Windows Batch Files

external links: index. projects. home

in-file links: preamble- shift- for- set- echo- errorlevel- strings- reference- end


This is just some personal notes, as I use batch files, sometimes called command files, to do lots, and LOTS of things ... the command 'CMD /?' will list some of the things available in the command prompt, and how it can be run with some switches ... NOT everything is there, and there are some limitations, but batch file represent a simple but quite powerful 'script' language ... a link to the full Microsoft referenceis given below.

Of course a batch file can run other programs, applications, including other batch file. But to avoid exiting the current batch file, other batch file should be 'called', like 'call batch2'. Batch files will have either a '.BAT', or '.CMD' extension ... They are plain ASCII text, and can be created with most editors ...

Normally lines in the batch file are echoed to the console, unless the batch file starts with '@echo OFF' - this can later be turned on with '@echo ON', or the command is preceded with an '@'. So '@echo OFF' will turn off all line echoes in the batch file script, until 'echo ON' is encountered, while the use of the '@' can selectively hide certain lines while others can be shown. Also '::' can be used to prohibit certain lines from display ...

Parameters entered are seen as %1, %2, ... %9 inside the batch file, and they can have GOTO labels, which always start with a colon, ':', so you can test for user parameter input as follows -

@if "%1." == "." goto HELP
@echo You entered %1 %2 %3 %4 %5 ...
@goto END

@echo You need to enter the file name, or something ...
@goto END


The %0 is the batch file name.

Note: If a semicolon, ';' or an equal sign (=) is used as a command line argument to a batch file, it is treated as a blank space. For example, in the following test.bat batch file -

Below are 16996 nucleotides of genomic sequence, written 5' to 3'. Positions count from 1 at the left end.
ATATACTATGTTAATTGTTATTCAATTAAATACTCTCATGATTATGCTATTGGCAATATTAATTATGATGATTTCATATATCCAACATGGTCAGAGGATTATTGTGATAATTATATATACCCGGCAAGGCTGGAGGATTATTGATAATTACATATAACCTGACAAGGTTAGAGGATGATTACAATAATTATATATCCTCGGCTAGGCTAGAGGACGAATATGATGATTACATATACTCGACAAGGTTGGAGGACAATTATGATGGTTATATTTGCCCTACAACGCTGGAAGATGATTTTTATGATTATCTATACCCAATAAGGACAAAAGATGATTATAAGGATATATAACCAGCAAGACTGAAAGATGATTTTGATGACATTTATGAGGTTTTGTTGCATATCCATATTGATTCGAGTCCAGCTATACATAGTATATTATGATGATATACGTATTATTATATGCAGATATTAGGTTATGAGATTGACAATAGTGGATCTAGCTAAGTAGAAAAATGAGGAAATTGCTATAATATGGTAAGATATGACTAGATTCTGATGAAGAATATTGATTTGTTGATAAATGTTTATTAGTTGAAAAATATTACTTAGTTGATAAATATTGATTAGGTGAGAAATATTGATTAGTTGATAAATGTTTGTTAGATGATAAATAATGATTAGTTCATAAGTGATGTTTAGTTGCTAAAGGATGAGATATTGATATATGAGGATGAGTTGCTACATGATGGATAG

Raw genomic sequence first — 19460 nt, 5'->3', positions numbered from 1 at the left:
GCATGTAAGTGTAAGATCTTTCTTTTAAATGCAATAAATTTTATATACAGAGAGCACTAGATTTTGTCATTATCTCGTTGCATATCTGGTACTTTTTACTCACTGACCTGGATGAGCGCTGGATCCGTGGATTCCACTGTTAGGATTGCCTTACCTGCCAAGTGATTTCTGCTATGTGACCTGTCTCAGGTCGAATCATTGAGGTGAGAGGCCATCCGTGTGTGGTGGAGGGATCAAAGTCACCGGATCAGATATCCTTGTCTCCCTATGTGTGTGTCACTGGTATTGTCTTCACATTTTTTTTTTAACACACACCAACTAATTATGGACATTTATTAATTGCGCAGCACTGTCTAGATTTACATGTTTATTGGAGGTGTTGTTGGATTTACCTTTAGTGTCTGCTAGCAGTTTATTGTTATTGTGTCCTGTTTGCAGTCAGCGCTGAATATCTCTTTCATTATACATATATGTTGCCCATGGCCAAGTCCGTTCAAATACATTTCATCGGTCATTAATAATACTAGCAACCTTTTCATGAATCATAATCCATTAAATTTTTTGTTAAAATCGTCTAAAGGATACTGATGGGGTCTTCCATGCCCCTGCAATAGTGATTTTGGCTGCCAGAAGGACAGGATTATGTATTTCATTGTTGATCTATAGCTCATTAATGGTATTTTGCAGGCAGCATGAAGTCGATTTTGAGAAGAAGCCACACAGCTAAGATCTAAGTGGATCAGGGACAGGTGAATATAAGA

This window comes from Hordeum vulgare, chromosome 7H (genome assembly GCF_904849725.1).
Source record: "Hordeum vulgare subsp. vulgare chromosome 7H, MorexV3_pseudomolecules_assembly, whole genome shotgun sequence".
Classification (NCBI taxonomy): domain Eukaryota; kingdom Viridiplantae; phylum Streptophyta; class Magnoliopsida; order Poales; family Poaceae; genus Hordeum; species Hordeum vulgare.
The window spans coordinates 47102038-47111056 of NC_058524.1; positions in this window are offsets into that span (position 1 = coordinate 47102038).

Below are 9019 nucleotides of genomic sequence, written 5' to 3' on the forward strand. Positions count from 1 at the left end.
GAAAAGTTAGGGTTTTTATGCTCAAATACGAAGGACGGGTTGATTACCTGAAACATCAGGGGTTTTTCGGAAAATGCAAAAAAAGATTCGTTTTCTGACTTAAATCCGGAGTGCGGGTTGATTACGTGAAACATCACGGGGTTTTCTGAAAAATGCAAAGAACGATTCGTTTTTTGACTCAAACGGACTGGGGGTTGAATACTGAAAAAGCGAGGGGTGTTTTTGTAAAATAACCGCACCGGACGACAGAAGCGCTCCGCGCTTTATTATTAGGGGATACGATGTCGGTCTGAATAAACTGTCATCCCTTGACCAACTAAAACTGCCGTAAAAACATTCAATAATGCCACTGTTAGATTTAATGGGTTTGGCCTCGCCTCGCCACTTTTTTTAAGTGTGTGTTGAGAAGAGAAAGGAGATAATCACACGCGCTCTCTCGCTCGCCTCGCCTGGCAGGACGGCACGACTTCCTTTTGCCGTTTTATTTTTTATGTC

@echo %0 %1 %2 %3 


> test a=b 3 

will output

a b 3 

The only way to get around this behaviour is to encase the argument in double quotes, like

> test "a=b" 3 4 

will output - note the double quotes AREincluded -

test "a=b" 3 4

If greater than nine (9) parameters are entered, then these can be accumulated using shift , as shown below.

The full set of special characters that usually/sometimes require quotes is: <space> &()[]{}^=;!'+,`~At least the set &<>()@^|are always special, sometimes even inside double quotes (") ... Quoting from the 'SET' command reference - "The characters <, >, |, &, ^are special command shell characters, and they must be preceded by the escape character ( ^) or enclosed in quotation marks when used in String(for example, "StringContaining&Symbol"). If you use quotation marks to enclose a string that contains one of the special characters, the quotation marks are set as part of the environment variable value."

This special interpretation of certain characters sometimes makes batch file use IMPOSSIBLE ;=(( 



This command moves %2 into %1, and so on up the list, and thus can be used to accumulate more than the nine (9) entered parameters, which can be directly addressed through %1 - %9 ... Note the addition of a '.' in the compare. Some past command processors did not do well with 'empty' strings, like ""! Example :-

@set TEMPSC=%1
@if "%1."=="." goto GOTCMD
@if "%1."=="." goto GOTCMD
@goto CYCLE
Action %TEMPSC%  

This would accumulate all the entered parameters into the variable TEMPSC, then pass all to the particular action ...


FOR command

The generic form is ' for %%i in (set) do command %%i [params]' ...

But if the command is multiple lines, then 'calling' a label can be used ...

@for %%G in (set) do (@call :label %%G)
@if "%1." == "." goto :EOF
@action1 %1
@cmd /C action2 %1 - This would be processed in a new shell ...
goto :EOF

With token in a file (like HTML Tidy) testcases.txt
426885 1
427633 0
427662 1
to process tokens per line from the file, (as is HTML Tidy test/alltest1.cmd file) try -

for /F "tokens=1*" %%i in (testcases.txt) do call onetest.cmd %%i %%j

If the 'token' in the file are of the form -
as found in a spencer1.tests file in a GNU grep test file, then the following will split these -

@for /F "delims=@ tokens=1,2,*" %%i in (spencer1.tests) do echo %%i %%j %%k

And interesting site - has lots more ... found using a Yahoo! search for 'windows for command syntax' ...


SET - Using SET increment a counter ...

To increment say a test counter, try -

@REM Initialise the count variable ...
@set TEMPCNT=1

Then later, to bump this counter by the numeric value 1 -

@set /a TEMPCNT+=1